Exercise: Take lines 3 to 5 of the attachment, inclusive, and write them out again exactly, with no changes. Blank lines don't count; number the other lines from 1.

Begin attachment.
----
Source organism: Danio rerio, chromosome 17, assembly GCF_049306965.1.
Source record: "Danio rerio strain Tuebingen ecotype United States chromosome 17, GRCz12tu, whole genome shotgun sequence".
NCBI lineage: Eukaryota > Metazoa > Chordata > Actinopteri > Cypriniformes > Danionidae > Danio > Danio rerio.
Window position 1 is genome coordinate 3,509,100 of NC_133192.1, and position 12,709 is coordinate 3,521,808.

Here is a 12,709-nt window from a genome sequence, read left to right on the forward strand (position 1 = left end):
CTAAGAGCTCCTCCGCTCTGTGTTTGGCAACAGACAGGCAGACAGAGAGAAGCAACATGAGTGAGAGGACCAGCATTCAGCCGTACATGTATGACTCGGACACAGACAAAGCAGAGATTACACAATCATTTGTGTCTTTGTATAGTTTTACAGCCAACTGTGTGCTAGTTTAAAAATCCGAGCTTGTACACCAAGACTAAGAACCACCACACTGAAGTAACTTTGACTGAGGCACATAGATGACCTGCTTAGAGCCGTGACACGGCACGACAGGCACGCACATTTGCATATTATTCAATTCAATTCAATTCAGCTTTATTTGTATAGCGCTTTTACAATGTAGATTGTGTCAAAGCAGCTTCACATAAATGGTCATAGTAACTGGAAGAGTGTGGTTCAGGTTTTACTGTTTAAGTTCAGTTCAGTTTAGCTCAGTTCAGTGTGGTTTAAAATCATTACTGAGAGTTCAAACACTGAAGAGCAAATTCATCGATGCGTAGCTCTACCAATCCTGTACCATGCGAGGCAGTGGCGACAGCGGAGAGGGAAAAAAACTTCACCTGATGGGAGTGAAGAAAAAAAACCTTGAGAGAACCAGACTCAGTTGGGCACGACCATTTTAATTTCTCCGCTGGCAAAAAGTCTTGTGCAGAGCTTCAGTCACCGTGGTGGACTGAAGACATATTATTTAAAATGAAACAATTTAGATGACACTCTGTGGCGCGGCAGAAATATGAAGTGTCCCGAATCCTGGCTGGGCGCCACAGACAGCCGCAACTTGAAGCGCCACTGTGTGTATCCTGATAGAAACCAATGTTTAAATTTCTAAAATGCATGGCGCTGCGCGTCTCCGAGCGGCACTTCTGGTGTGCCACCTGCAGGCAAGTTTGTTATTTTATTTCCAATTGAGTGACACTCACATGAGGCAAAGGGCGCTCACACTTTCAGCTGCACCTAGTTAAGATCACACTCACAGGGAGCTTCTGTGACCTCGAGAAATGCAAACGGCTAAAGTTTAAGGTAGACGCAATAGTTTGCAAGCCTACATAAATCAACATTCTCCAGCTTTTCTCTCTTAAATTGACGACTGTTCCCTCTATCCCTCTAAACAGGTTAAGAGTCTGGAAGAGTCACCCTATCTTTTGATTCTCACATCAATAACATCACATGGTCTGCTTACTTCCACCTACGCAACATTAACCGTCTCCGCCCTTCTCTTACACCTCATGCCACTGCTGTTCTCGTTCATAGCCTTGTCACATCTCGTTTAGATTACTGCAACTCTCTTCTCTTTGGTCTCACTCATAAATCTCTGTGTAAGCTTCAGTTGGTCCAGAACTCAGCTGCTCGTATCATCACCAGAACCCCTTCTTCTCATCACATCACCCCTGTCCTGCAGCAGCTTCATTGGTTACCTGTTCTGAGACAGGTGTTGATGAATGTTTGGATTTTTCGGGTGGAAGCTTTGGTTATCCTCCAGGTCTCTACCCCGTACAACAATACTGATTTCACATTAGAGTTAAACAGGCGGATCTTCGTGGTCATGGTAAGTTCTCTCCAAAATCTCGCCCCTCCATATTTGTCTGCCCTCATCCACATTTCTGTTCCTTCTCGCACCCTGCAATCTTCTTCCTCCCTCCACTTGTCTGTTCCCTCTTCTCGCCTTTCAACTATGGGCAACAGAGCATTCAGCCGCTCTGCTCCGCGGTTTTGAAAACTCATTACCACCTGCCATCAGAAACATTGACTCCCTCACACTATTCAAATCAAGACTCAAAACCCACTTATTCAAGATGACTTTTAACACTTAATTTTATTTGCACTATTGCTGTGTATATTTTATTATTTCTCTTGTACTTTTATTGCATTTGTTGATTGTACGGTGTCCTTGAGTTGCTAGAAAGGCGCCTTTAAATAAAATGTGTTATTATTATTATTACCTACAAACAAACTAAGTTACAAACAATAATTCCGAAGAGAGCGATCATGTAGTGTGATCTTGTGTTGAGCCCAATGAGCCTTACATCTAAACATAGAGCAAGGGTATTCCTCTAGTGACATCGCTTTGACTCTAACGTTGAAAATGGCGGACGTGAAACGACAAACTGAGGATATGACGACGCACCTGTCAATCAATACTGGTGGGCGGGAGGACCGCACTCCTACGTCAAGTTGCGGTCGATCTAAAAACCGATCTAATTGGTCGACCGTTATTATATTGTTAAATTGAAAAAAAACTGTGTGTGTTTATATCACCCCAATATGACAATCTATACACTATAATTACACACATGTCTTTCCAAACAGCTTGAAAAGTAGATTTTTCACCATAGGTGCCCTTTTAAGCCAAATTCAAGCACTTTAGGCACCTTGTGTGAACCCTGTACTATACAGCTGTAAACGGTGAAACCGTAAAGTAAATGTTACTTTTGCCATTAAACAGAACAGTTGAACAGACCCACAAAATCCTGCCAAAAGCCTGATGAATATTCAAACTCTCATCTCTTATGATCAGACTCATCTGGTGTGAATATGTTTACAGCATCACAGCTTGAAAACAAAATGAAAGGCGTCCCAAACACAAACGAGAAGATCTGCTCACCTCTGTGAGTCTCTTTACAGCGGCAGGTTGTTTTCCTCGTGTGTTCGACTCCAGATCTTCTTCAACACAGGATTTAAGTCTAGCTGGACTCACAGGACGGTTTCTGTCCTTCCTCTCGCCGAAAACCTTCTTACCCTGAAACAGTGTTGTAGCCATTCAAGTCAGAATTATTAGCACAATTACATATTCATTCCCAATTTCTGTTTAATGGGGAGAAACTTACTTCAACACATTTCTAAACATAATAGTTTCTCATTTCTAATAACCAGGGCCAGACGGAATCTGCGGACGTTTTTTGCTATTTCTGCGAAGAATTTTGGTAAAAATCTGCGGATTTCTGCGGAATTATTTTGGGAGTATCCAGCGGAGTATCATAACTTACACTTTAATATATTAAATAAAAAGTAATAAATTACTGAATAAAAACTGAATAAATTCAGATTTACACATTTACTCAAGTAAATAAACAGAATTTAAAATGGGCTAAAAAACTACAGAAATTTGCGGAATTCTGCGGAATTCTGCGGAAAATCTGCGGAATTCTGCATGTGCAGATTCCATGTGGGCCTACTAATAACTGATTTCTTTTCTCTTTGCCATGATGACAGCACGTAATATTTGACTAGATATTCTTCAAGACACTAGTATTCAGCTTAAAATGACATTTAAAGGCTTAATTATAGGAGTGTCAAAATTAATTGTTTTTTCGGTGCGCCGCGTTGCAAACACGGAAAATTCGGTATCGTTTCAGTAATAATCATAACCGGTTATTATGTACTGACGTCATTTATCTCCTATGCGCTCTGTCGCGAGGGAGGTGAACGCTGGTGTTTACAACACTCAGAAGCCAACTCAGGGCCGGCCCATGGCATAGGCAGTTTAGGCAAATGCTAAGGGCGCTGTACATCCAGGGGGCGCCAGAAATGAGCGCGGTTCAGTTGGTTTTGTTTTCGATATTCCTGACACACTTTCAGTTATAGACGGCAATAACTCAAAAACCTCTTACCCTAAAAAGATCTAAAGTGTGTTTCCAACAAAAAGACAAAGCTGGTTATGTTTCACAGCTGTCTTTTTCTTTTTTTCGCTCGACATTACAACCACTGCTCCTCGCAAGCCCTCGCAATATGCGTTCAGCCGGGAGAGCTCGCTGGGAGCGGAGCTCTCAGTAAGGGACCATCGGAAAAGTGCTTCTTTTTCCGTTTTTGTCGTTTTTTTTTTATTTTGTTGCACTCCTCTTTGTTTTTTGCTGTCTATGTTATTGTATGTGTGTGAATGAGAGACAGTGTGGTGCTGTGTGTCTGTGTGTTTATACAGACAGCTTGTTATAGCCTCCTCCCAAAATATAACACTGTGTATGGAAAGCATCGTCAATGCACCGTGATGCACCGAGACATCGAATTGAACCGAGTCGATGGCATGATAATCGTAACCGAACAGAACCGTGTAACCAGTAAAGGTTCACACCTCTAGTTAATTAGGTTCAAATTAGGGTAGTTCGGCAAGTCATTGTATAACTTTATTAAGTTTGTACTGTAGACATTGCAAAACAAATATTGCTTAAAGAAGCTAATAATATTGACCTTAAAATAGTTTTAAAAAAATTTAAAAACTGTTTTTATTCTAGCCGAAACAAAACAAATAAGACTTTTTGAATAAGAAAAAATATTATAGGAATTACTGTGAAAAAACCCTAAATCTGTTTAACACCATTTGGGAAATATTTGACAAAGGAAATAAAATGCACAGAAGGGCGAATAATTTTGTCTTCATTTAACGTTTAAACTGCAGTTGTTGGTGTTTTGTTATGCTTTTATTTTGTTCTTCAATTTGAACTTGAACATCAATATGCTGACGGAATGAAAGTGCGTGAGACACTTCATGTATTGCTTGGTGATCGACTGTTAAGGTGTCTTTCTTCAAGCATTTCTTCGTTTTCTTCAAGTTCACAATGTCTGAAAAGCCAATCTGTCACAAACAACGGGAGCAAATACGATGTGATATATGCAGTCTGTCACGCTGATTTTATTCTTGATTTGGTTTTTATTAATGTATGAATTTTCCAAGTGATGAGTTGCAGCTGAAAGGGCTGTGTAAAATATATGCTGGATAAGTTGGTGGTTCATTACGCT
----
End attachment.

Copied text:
NCBI lineage: Eukaryota > Metazoa > Chordata > Actinopteri > Cypriniformes > Danionidae > Danio > Danio rerio.
Window position 1 is genome coordinate 3,509,100 of NC_133192.1, and position 12,709 is coordinate 3,521,808.

Here is a 12,709-nt window from a genome sequence, read left to right on the forward strand (position 1 = left end):